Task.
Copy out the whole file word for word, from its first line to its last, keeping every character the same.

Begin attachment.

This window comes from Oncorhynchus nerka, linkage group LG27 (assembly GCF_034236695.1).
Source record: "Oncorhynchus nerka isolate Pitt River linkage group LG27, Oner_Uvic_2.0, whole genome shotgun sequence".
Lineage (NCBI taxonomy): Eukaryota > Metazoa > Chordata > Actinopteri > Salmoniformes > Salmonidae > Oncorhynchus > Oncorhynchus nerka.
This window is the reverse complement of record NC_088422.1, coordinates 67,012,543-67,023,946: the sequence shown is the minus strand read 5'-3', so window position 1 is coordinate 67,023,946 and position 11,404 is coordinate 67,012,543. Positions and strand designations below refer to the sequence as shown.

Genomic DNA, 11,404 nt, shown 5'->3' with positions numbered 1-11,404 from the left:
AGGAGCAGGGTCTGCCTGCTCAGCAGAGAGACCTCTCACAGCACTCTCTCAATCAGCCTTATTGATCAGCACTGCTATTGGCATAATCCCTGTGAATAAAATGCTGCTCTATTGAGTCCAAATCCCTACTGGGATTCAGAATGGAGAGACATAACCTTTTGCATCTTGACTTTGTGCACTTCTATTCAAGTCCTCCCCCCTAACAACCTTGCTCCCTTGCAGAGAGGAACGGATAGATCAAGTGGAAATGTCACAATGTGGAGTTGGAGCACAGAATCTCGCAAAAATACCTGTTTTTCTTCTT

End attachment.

This window comes from Oncorhynchus nerka, linkage group LG27 (assembly GCF_034236695.1).
Source record: "Oncorhynchus nerka isolate Pitt River linkage group LG27, Oner_Uvic_2.0, whole genome shotgun sequence".
Lineage (NCBI taxonomy): Eukaryota > Metazoa > Chordata > Actinopteri > Salmoniformes > Salmonidae > Oncorhynchus > Oncorhynchus nerka.
This window is the reverse complement of record NC_088422.1, coordinates 67,012,543-67,023,946: the sequence shown is the minus strand read 5'-3', so window position 1 is coordinate 67,023,946 and position 11,404 is coordinate 67,012,543. Positions and strand designations below refer to the sequence as shown.

Genomic DNA, 11,404 nt, shown 5'->3' with positions numbered 1-11,404 from the left:
AGGAGCAGGGTCTGCCTGCTCAGCAGAGAGACCTCTCACAGCACTCTCTCAATCAGCCTTATTGATCAGCACTGCTATTGGCATAATCCCTGTGAATAAAATGCTGCTCTATTGAGTCCAAATCCCTACTGGGATTCAGAATGGAGAGACATAACCTTTTGCATCTTGACTTTGTGCACTTCTATTCAAGTCCTCCCCCCTAACAACCTTGCTCCCTTGCAGAGAGGAACGGATAGATCAAGTGGAAATGTCACAATGTGGAGTTGGAGCACAGAATCTCGCAAAAATACCTGTTTTTCTTCTT